Anti-graft chief denies selective prosecution

By The Malaysian Insider

KUALA LUMPUR, July 25 — Datuk Abu Kassim Mohamed, who was appointed to lead the Malaysian Anti-Corruption Commission (MACC) six months ago, believes the people’s faith in the commission will be instilled, in line with its relentless efforts to combat corruption.

For him, the people’s faith in MACC’s credibility would serve as an impetus for the agency to go all out and track down the offenders.

“Undoubtedly, many people are still sceptical of MACC’s credibility, but we have found that negative criticisms from the public had declined, and they are beginning to have faith in the commission,” he told Bernama.

On an allegation that MACC was not serious in tackling bribery and only caught the “ikan bilis” (those involved in small bribes) instead of the “sharks”, he said MACC had never turned a blind eye to the “big fish”.

“Whoever commits it, a bribe is a bribe. It is the country’s number one enemy and we will also hunt the sharks and their accomplices,” he said.

Abu Kassim said the public could refer to the database in MACC’s website for the lists of convicted bribery offenders, including those in the “white collar” category.

Apart from tracking down the “takers” (those taking bribes), MACC has also arrested 194 individuals who had offered bribes to civil servants between January and June this year.

He said this was an indication that civil servants were rejecting bribes and saying “no” to temptation due to their high level of integrity. During the same period, only 140 civil servants were nabbed for bribery and abuse of power.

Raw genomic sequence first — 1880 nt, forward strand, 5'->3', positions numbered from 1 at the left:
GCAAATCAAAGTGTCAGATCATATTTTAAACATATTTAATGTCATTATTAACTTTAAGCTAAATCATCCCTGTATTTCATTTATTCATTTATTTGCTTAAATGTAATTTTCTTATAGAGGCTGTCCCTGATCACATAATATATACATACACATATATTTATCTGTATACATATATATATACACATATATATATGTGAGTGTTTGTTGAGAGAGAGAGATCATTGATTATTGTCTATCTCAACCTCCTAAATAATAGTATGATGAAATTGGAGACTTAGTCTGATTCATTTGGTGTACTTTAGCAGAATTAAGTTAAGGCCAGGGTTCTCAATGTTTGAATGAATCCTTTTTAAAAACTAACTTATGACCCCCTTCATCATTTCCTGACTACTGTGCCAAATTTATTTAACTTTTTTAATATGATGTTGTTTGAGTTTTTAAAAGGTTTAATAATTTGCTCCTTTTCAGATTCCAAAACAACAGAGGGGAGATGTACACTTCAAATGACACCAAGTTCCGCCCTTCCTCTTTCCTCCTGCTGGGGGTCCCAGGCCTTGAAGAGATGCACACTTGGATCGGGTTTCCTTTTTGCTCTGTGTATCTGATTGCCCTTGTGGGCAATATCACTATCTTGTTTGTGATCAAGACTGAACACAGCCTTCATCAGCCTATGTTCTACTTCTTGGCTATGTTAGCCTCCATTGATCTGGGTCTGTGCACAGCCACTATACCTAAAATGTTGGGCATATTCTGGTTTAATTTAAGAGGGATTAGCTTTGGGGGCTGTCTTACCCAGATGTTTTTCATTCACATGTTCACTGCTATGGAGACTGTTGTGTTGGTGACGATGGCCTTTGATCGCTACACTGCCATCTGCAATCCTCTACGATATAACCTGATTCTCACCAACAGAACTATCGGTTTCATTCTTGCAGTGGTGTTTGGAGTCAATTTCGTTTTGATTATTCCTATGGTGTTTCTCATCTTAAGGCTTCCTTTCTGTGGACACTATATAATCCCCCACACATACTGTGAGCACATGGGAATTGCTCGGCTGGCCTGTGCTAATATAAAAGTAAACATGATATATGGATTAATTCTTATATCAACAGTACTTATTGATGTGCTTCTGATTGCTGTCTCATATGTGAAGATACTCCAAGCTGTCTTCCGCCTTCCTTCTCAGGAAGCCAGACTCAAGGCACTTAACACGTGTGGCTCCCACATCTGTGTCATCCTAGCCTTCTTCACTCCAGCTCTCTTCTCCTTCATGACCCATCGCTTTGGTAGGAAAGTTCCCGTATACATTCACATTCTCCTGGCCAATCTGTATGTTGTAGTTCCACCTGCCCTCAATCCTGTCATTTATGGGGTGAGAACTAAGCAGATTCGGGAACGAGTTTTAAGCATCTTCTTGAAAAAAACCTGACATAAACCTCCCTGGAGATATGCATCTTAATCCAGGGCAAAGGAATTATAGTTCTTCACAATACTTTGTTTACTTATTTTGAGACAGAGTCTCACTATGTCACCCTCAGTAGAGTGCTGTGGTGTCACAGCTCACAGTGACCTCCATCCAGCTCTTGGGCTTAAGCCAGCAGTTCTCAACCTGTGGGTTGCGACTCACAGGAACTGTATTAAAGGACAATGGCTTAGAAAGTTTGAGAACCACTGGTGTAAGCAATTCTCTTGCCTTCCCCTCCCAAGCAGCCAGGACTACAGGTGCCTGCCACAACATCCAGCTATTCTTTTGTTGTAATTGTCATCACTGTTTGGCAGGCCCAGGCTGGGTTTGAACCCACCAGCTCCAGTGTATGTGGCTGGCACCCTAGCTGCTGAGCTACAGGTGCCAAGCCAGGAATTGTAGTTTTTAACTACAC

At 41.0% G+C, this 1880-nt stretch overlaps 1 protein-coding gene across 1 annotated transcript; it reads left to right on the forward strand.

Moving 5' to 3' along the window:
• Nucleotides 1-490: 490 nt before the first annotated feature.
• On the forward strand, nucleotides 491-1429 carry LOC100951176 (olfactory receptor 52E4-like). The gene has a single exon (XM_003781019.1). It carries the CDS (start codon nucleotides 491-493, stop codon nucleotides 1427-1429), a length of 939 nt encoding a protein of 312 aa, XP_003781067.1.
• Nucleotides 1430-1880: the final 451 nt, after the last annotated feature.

Asked whether the MACC was under duress after being compelled to solve every bribery case in just a year, Abu Kassim said the commission would take the challenge by enhancing its integrity and preparedness in achieving zero bribery.

Meanwhile, in a random interview, several people told Bernama that efforts to restore public faith in MACC should not be carried out by the commission alone.

Taxi driver Norazuan Azizi, 32, said he found it hard to believe in law enforcers in general, as some of them were also reported to have been involved in bribery.

“They should set good examples to the public. The negative exposure has, inadvertently, tarnished the image of other law enforcers and the public will find it hard to believe in them, too,” he said.

He also suggested that heavier penalties be imposed on law enforcers, be it from the MACC or the police, if found guilty of bribery so that it would serve as a lesson to others.